Lyft, Uber, WeWork, and on: From IPO Unicorns to Downed Horses
See how our analysis foresaw the "tides of the IPO market" turning -- last November!
by Nico Isaac
Updated: October 03, 2019
Talk about a delay! This chart of Uber shows why investors who hailed the ride-share company's highly anticipated IPO are still waiting for their bull driver to arrive.
Since its May 9 debut, Uber shares have plummeted more than 30% to record lows. According to one news source, the reason for the company's bearish re-route is "growing investor skepticism about recent IPOs." (Oct. 1 CNBC)
It goes without saying, this new wave of skepticism was completely MIA in the lead-up to Uber's IPO on May 9.
Then, the mindset of investors was uber-bullish, as these news items from the time recall:
- "Uber's IPO Could Be a Chance to Buy the Next Microsoft" (April 26 Barron's)
- "Uber Isn't Public Yet, But It's Already Nabbed a Bullish Analyst Call" (May 2 MarketWatch)
- "Uber is the 'Amazon of Transportation'" (April 12 Bloomberg)
But that was then. Uber is now just one in a growing herd of startups valued at $1 billion or more who have gone from soaring "unicorn" to downed horse post IPO. Topping that list includes Peloton, SmileDirectClub, Slack, Endeavor, WeWork (who scrapped its IPO plans altogether), and of course, Uber's smaller cousin, Lyft. As one October 1 Yahoo Finance! article confirms: "The tides are turning for the IPO market."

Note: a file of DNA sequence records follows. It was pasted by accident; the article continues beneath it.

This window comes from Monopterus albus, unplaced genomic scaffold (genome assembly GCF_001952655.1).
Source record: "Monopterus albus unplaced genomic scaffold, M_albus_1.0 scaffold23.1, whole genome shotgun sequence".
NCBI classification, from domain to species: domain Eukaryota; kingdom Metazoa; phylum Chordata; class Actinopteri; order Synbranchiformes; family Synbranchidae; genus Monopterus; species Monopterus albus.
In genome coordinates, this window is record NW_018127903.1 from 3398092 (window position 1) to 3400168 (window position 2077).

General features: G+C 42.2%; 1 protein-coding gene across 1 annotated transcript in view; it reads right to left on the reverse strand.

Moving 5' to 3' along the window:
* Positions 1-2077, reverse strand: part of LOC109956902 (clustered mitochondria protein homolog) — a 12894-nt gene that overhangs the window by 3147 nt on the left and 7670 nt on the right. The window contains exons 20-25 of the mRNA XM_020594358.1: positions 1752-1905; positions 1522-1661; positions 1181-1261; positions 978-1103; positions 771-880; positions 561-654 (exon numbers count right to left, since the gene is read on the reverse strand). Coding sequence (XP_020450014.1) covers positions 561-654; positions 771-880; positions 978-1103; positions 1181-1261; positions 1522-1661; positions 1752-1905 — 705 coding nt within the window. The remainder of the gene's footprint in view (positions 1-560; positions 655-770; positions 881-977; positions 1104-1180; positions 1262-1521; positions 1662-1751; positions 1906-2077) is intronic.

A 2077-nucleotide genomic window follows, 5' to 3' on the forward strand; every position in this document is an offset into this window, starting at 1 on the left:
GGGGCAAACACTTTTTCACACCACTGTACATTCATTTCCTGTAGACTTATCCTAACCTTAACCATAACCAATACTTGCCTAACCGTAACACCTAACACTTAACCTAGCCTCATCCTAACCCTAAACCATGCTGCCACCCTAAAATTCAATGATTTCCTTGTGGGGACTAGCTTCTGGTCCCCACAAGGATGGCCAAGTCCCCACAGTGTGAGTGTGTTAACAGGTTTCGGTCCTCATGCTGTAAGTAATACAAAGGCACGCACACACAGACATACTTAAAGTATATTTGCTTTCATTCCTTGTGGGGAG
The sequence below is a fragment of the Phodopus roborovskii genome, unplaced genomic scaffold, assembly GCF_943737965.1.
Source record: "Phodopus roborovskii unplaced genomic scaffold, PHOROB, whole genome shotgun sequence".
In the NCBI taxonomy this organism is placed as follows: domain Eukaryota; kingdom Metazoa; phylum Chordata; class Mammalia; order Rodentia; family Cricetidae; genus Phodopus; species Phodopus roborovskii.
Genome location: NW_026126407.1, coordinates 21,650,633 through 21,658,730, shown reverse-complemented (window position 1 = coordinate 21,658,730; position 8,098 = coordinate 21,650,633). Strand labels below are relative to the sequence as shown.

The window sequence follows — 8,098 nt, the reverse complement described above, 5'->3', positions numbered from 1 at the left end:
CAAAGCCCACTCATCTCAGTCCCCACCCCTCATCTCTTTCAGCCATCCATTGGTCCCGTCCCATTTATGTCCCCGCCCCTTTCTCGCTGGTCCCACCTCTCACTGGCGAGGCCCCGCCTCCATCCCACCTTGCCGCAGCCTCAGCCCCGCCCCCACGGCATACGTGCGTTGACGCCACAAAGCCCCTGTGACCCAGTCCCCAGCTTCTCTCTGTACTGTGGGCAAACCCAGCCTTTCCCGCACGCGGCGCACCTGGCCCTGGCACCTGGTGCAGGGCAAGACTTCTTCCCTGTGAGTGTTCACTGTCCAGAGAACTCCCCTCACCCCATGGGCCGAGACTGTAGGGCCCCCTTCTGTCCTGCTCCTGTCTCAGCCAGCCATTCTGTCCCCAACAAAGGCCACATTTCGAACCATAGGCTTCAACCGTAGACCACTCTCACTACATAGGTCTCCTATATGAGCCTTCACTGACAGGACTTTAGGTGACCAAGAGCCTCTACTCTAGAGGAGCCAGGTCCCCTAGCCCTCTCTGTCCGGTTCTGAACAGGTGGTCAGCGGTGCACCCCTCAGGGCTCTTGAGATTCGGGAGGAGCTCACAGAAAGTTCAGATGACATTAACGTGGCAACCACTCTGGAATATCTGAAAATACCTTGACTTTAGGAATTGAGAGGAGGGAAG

The truth is, they started to turn long before the unicorn brigade entered bear-market territory. Last winter, our November 2018 Elliott Wave Financial Forecast revealed a lurking danger in the current slate of billion-dollar startups prepping for their public debut; more than the presence of irrational ex-UBER-ance was the absence of earnings. Here, our November Financial Forecast wrote:
"According to finance professor Jay Ritter, 83% of companies offering shares for the first time in 2018 do not make money. The share of money-losing IPOs in 2000 was a shocking 81%. IPO investors are more tolerant of red ink than at any time in history... It is only in the final throes of a financial bubble that earnings actually become a detriment to rising share prices."
On the day of Lyft's IPO, our March 29, 2019 Short Term Update showed this chart of the company and stressed the catch-22 in "going public with no profits" --
"[It] shatters the dream that surrounds many of these 'hot' stocks, because now these companies must publicly report each quarter how much money they’ve made or lost. Nothing impacts a fantasy more than reality. The stock started trading post-IPO at 87.24 and was soon looking for a pickup."
From there, Lyft shares drove off a cliff, falling 43% to record lows.
Then, one month before Uber's May 9 debut, our April 2019 Elliott Wave Financial Forecast debunked the mainstream theory that the Scrooge McDuck-sized coffers of these "gig economy darlings" would spare them "wild price swings." Countered Financial Forecast:
"There may not be wild price swings, but only because the direction that the unicorn's shares will take will mimic those of Lyft, which was virtually straight down. One day, a bear market will return to investor's consciousness the fact that the unicorn is a mythical creature."
Flash forward to today, and the new onset of skepticism surrounding these unicorns. Writes an October 1 CNBC of Uber and Lyft's post-IPO slump:
"Both companies face increasing scrutiny from investors who are calling into question the billion-dollar market caps of large companies that recently went public."
The turning tide has already capsized IPOs. "2019 has seen the lowest number of IPOs and proceeds from IPOs this decade," October 1 Yahoo Finance.
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